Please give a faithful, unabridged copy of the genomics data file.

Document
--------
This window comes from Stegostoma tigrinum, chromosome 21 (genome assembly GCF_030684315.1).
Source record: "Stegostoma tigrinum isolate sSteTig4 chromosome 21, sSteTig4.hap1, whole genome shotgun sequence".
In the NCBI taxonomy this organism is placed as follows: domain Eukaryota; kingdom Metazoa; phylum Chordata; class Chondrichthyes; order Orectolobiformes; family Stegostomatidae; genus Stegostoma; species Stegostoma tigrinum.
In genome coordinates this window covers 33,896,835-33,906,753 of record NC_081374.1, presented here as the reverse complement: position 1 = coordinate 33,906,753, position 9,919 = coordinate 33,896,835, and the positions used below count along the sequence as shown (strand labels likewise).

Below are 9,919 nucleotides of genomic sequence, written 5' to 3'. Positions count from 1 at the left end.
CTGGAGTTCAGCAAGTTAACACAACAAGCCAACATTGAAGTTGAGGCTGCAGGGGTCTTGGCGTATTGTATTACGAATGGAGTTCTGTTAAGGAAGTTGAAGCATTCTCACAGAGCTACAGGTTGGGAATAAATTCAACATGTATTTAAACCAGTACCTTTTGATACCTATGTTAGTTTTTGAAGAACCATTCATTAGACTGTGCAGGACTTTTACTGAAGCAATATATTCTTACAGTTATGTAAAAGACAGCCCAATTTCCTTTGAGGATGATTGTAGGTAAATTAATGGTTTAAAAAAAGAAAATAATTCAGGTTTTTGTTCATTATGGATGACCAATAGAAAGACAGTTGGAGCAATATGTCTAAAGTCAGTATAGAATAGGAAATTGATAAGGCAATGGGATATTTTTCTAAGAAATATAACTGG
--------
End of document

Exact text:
This window comes from Stegostoma tigrinum, chromosome 21 (genome assembly GCF_030684315.1).
Source record: "Stegostoma tigrinum isolate sSteTig4 chromosome 21, sSteTig4.hap1, whole genome shotgun sequence".
In the NCBI taxonomy this organism is placed as follows: domain Eukaryota; kingdom Metazoa; phylum Chordata; class Chondrichthyes; order Orectolobiformes; family Stegostomatidae; genus Stegostoma; species Stegostoma tigrinum.
In genome coordinates this window covers 33,896,835-33,906,753 of record NC_081374.1, presented here as the reverse complement: position 1 = coordinate 33,906,753, position 9,919 = coordinate 33,896,835, and the positions used below count along the sequence as shown (strand labels likewise).

Below are 9,919 nucleotides of genomic sequence, written 5' to 3'. Positions count from 1 at the left end.
CTGGAGTTCAGCAAGTTAACACAACAAGCCAACATTGAAGTTGAGGCTGCAGGGGTCTTGGCGTATTGTATTACGAATGGAGTTCTGTTAAGGAAGTTGAAGCATTCTCACAGAGCTACAGGTTGGGAATAAATTCAACATGTATTTAAACCAGTACCTTTTGATACCTATGTTAGTTTTTGAAGAACCATTCATTAGACTGTGCAGGACTTTTACTGAAGCAATATATTCTTACAGTTATGTAAAAGACAGCCCAATTTCCTTTGAGGATGATTGTAGGTAAATTAATGGTTTAAAAAAAGAAAATAATTCAGGTTTTTGTTCATTATGGATGACCAATAGAAAGACAGTTGGAGCAATATGTCTAAAGTCAGTATAGAATAGGAAATTGATAAGGCAATGGGATATTTTTCTAAGAAATATAACTGG